hotelF1 Lille Tourcoing Nord
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TripAdvisor Reviews hotelF1 Lille Tourcoing Nord Roncq
Travel Blogs from Roncq
... far from where we were moored on Canal du Nord, most likely Roman according to the signage. The cathedral in town is huge, and is constructed in two distinct sections, Roman and Gothic and was as usual stunning, so much money and time was put into the construction of these grand buildings, sometimes taking centuries to build, only to be remodelled by future generations or reconstructed due ...
... cemetery. It is the German government who maintains it to this day. As a result of this being a small piece of land and with so many bodies to bury, there are 7 to 8 soldiers to one plot. We also went to the fields where the Battle for Passendaele took place. There we viewed the monument commemorating the fallen soldiers. Surrounding the monument are the fields of Passendaele - rolling peaks and valleys and flatland. One ...
... then walked home feeling emotionally exhausted after a day I wont forget.
Chris Locks E-Mail address is firstname.lastname@example.org in case anyone is planning to visit the area or knows someone who is. We can thoroughly recommend him.
Have just tried to download photos and not having much luck. Will have another go tomorrow and tell you about the fabulous day we had doing a walking tour of Antwerp with a couple of top rate guide, Nieke and her mum Lotty.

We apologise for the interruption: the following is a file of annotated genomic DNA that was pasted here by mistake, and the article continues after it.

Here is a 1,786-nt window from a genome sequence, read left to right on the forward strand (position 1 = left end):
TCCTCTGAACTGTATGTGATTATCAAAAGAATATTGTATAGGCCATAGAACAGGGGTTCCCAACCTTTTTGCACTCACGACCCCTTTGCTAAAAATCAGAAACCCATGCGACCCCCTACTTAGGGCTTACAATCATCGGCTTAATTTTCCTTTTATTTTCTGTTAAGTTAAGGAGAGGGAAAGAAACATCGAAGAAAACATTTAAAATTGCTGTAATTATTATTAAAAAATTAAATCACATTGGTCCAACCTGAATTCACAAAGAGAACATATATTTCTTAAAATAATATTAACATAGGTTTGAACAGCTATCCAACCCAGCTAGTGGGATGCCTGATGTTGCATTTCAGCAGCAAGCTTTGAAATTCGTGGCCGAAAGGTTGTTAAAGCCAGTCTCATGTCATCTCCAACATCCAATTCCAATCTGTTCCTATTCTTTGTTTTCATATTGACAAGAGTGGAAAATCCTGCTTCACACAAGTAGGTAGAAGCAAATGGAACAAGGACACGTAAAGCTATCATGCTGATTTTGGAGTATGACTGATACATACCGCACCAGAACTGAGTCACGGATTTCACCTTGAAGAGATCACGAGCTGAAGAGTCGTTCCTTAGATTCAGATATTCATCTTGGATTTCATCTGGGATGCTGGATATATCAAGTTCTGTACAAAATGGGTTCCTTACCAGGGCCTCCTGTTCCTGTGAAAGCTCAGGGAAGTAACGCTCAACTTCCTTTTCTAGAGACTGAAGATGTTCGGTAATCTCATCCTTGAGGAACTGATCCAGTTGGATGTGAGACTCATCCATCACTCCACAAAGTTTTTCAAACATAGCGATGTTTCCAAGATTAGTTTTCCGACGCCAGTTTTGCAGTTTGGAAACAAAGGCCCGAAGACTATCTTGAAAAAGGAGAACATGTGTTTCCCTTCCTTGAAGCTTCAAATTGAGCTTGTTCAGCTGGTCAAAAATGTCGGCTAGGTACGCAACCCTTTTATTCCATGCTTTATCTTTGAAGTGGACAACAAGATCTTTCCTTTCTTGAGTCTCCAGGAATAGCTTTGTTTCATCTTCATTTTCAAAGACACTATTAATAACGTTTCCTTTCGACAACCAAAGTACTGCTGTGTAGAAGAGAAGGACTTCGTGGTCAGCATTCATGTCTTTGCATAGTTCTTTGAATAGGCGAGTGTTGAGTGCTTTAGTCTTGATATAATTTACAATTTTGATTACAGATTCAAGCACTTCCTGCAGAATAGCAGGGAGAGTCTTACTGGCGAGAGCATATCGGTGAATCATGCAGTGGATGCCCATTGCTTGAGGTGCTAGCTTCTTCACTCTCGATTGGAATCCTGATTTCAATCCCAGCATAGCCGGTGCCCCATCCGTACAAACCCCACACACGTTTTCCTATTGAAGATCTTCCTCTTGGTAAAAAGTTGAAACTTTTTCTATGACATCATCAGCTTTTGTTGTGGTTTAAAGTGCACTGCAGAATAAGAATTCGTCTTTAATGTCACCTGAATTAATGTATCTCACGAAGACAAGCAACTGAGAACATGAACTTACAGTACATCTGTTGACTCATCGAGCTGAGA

... and nurses from shells and fire. These were gradually added to and made more and more solid, ending up being of concrete. There is a memorial to him there with a plaque inscribed with the poem in his own handwriting.
From here it was to Langemark German Cemetery - a totally different experience. The German cemeteries are made to blend in with the natural surroundings. Here there were low grassed walls, oak trees and the feeling the soldiers are buried in ...
... which is near the site of the Passchendaele battle. This is the largest Commonwealth cemetery and is the final resting place of 11,956 soldiers. It also contains the graves of three German soldiers. The cemetery is named for a blockhouse on the site that was taken by British forces and was nicknamed then as ‘Tyne Cottage’, after a river in North England. The seemingly endless rows of grave markers are surrounded by a semi-circular wall at the top of ...